NIMS Core Manual Turning Skills 262

“NIMS Core Manual Turning Skills 262” covers skills necessary for the Turning Operations: Turning Between Centers and Turning Operations: Turning Chucking Skills competencies within the NIMS Level 1 Machining standard. This course covers engine lathe components, setup, and cutting operations.

Taking this course in conjunction with the other listed requirements for the NIMS Level 1 Machining standard will prepare users for certification in Turning Operations: Turning Between Centers and Turning Operations: Turning Chucking Skills.

Class Details

Class Name:
NIMS Core Manual Turning Skills 262
Version:
2.0
Difficulty:
Intermediate
Number of Lessons:
25

Class Outline

  • Machining Order of Operations
  • Finishing
  • Manufacturer’s Technical Data References
  • Introduction to Lathe Setup
  • Lathe Components
  • Cartesian Coordinates
  • Workholding
  • Spindle Noses
  • Aligning the Workpiece
  • Cutting Tool and Spindle Alignment
  • Zeroing the Cutting Tool
  • Adjusting the Cross Slide and Carriage
  • Lathe Operations
  • Lathe Operation Basics
  • Turning Principles
  • Turning Operations
  • Facing Principles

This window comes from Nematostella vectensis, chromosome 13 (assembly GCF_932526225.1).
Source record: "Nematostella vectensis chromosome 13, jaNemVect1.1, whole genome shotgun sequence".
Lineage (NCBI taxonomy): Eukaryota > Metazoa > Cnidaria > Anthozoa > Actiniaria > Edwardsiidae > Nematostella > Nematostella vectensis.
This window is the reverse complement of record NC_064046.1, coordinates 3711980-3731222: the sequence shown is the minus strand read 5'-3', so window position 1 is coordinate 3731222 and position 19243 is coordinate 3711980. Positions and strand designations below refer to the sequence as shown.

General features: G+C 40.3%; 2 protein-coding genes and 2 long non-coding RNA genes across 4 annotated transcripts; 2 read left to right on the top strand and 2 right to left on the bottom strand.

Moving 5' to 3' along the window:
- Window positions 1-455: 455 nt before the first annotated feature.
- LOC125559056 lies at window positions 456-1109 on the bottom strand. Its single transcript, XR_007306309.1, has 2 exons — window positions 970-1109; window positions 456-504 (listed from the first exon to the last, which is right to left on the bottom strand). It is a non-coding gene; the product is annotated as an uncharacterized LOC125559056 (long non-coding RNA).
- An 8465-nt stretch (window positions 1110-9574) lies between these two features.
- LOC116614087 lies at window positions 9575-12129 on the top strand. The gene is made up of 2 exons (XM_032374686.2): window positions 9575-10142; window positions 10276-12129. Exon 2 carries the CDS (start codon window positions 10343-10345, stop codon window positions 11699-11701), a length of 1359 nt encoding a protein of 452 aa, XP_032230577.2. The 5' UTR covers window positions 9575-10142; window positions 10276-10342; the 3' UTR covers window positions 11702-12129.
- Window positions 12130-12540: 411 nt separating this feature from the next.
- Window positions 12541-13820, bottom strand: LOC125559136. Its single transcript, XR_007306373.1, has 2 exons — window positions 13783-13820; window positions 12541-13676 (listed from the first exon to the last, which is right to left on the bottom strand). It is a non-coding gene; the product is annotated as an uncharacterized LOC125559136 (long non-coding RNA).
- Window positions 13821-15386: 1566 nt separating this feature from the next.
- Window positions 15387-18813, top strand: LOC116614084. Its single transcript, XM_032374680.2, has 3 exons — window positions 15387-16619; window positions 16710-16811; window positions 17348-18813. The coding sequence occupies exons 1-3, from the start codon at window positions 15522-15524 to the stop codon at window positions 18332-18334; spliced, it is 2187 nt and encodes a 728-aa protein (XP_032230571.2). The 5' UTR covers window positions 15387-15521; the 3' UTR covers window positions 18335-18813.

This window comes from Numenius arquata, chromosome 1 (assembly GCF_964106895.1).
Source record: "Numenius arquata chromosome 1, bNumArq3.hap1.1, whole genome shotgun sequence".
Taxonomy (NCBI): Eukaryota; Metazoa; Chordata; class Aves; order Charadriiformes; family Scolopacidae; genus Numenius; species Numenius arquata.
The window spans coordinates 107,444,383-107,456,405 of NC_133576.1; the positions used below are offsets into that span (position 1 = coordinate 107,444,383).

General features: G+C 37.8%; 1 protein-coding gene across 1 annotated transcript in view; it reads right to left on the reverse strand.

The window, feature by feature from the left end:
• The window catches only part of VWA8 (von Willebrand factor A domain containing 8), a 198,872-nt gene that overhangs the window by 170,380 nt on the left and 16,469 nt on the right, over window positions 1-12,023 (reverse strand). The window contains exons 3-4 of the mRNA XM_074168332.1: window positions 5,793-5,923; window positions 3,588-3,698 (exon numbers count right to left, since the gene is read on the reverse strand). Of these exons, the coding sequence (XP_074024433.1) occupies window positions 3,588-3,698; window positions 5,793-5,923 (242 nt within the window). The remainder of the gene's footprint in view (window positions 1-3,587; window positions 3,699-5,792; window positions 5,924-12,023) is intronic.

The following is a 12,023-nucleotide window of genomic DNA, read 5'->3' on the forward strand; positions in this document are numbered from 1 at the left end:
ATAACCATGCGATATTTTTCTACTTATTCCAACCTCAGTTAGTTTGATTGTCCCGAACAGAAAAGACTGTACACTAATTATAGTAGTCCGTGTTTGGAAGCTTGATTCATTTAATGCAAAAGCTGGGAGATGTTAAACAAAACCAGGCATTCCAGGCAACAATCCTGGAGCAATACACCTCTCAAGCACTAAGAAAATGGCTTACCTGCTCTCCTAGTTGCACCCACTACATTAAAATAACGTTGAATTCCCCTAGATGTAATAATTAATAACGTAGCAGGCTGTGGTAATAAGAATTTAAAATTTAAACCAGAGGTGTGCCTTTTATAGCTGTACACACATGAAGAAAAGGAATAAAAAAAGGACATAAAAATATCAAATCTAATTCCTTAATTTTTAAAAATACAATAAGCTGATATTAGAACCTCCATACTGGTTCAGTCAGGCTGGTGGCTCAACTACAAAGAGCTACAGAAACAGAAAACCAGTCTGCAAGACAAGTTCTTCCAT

• Facing Operations
  • Taper Turning Methods
  • External Taper Turning Using a Taper Attachment
  • External Taper Turning Using the Compound Rest
  • Taper Turning Using the Tailstock Offset
  • Threading Operations
  • Knurling Operations
  • Parting Off and Grooving Operations

Objectives

  • Describe the order of operations normally performed when machining a part.
  • Describe finishing processes.
  • Describe how machinists use technical data references.
  • Describe engine lathe setup.
  • Describe basic components of the engine lathe.
  • Describe how the Cartesian coordinate system relates to the engine lathe.
  • Describe common workholding devices for the engine lathe.
  • Describe common spindle noses for the engine lathe.
  • Describe alignment of the workpiece to the spindle on the engine lathe.
  • Describe how to properly align the cutting tool with the spindle on the engine lathe.
  • Describe how to zero the cutting tool on the X and Z axes.
  • Describe how to adjust the cross slide and carriage on the engine lathe.
  • Describe common operations performed on the engine lathe.
  • Describe common principles for turning.
  • Explain how to perform a turning operation.
  • Describe facing principles.
  • Describe facing operations.
  • Describe common taper turning methods used on the lathe.
  • Describe how to turn an external taper using a taper attachment.
  • Describe how to turn an external taper using the compound rest.